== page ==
“Bite-Size Bits of Local, National, and Global History”
“Bite-Size Bits of Local, National, and Global History”
Yellowstone National Park in Teton County, Wyoming — The American West (Mountains)

Biscuit Basin

Biscuit Basin Marker image. Click for full size.
By Bernard Fisher, July 24, 2011
1. Biscuit Basin Marker
Inscription. This thermal basin is particularly volatile, unpredictable. On August 17, 1959, an earthquake recorded at 7.5 on the Richter scale had its epicenter just a few miles to the northwest. Four days later, Sapphire Pool began to erupt violently, blowing away the large rock biscuits around the crater. Biscuit Basin was named for those biscuit-shaped mineral formations.
Location. 44° 29.106′ N, 110° 51.15′ W. Marker is in Yellowstone National Park, Wyoming, in Teton County. Click for map. Located in the Upper Geyser Basin. Marker is in this post office area: Moran WY 83013, United States of America.
Other nearby markers. At least 8 other markers are within 2 miles of this marker, measured as the crow flies. Fading Glory (approx. 0.8 miles away); Riverside Geyser (approx. one mile away); Grotto Geyser (approx. 1.1 miles away); Daisy Geyser (approx. 1.1 miles away); Giant Geyser (approx. 1.2 miles away); Beauty and Chromatic Pools (approx. 1.3 miles away); Grand Geyser (approx. 1.5 miles away); Black Sand Basin (approx. 1.6 miles away). Click for a list of all markers in Yellowstone National Park.
More about this marker. On top is a trail map with the caption, "From the boardwalk loop, longer trails climb out of Biscuit Basin and explore other features: Mystic Falls, Observation
Biscuit Basin Marker image. Click for full size.
By Bernard Fisher, July 24, 2011
2. Biscuit Basin Marker
Point, Summit Lake, and Fairy Creek Trail."

On the lower right is a photo with the caption, "Other transformations occur here in slow motion. As you walk the -mile loop, notice how the shifting runoff pattern kills forests, creating “bobbysox” trunks saturated with silica."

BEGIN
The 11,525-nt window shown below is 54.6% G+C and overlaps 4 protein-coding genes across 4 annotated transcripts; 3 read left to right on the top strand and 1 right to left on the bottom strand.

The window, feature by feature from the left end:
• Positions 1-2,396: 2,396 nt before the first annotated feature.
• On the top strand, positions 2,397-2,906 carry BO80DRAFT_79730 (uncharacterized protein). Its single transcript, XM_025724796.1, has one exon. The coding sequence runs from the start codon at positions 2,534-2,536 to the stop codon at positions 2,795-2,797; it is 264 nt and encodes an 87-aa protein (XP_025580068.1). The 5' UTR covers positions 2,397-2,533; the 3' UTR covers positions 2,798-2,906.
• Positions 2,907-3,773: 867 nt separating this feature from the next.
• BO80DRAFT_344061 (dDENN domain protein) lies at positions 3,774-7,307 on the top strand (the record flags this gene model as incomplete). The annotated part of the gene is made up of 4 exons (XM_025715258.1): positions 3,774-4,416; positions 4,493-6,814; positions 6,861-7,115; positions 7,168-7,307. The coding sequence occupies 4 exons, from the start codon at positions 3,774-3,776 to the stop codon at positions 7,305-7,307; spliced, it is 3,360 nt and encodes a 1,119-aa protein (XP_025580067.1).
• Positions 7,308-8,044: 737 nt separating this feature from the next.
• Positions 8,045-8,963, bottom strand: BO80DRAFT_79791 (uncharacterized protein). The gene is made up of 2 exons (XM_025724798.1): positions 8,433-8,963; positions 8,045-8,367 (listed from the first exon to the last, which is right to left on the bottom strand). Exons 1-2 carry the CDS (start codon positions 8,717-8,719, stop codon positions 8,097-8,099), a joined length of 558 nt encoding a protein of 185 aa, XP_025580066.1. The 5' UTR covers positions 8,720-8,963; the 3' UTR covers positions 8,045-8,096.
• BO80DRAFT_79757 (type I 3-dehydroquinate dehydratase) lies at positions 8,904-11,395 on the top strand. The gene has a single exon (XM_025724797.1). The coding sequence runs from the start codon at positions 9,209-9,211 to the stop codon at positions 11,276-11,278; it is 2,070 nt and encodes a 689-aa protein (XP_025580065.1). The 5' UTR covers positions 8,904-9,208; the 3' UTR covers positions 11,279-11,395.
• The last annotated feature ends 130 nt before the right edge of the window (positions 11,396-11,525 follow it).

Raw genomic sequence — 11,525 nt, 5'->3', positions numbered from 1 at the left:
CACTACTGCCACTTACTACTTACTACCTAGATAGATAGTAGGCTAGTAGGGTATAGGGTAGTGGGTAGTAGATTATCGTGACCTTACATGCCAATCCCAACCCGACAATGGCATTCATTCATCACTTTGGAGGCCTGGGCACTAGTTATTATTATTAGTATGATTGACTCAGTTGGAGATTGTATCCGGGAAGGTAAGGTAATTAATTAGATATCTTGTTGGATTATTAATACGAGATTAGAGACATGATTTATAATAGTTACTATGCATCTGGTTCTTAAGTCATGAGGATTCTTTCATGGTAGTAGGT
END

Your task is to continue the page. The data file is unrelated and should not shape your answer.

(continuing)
Also see . . .
1. Yellowstone National Park. (Submitted on August 1, 2011, by Bernard Fisher of Mechanicsville, Virginia.)
2. Geyers - Biscuit Basin. A description and history of the geysers in the Biscuit Basin. (Submitted on August 29, 2015.) 
Biscuit Basin image. Click for full size.
By Bernard Fisher, July 24, 2011
3. Biscuit Basin
<i>Sapphire Pool, Yellowstone National Park</i> image. Click for full size.
Photochrom postcard by the Detroit Photographic Company, 1902
4. Sapphire Pool, Yellowstone National Park
Temperature 200-202F Dimensions 18x30 feet. Sapphire Pool, named for its blue, crystal-clear water and for its resemblance to an Oriental sapphire, was once a placid hot pool. It was not until after the 1959 earthquake that major eruptions occurred. For several years following the earthquake powerful eruptions at two hour intervals reached 150 feet. The force of the eruptions caused the crater to double in size, destroying the biscuit-like formations around its edge, and the crystal-clear water became murky. By 1968 Sapphire ceased to function as a true geyser. Today Sapphire still retains its crystal-clear, blue water, and still violently boils and surges occasionally. -

Image courtesy of the Yale Collection of Western Americana, Beinecke Rare Book and Manuscript Library
Credits. This page originally submitted on , by Bernard Fisher of Mechanicsville, Virginia. This page has been viewed 389 times since then and 45 times this year. Photos:   1, 2, 3. submitted on , by Bernard Fisher of Mechanicsville, Virginia.   4. submitted on . This page was last revised on June 16, 2016.
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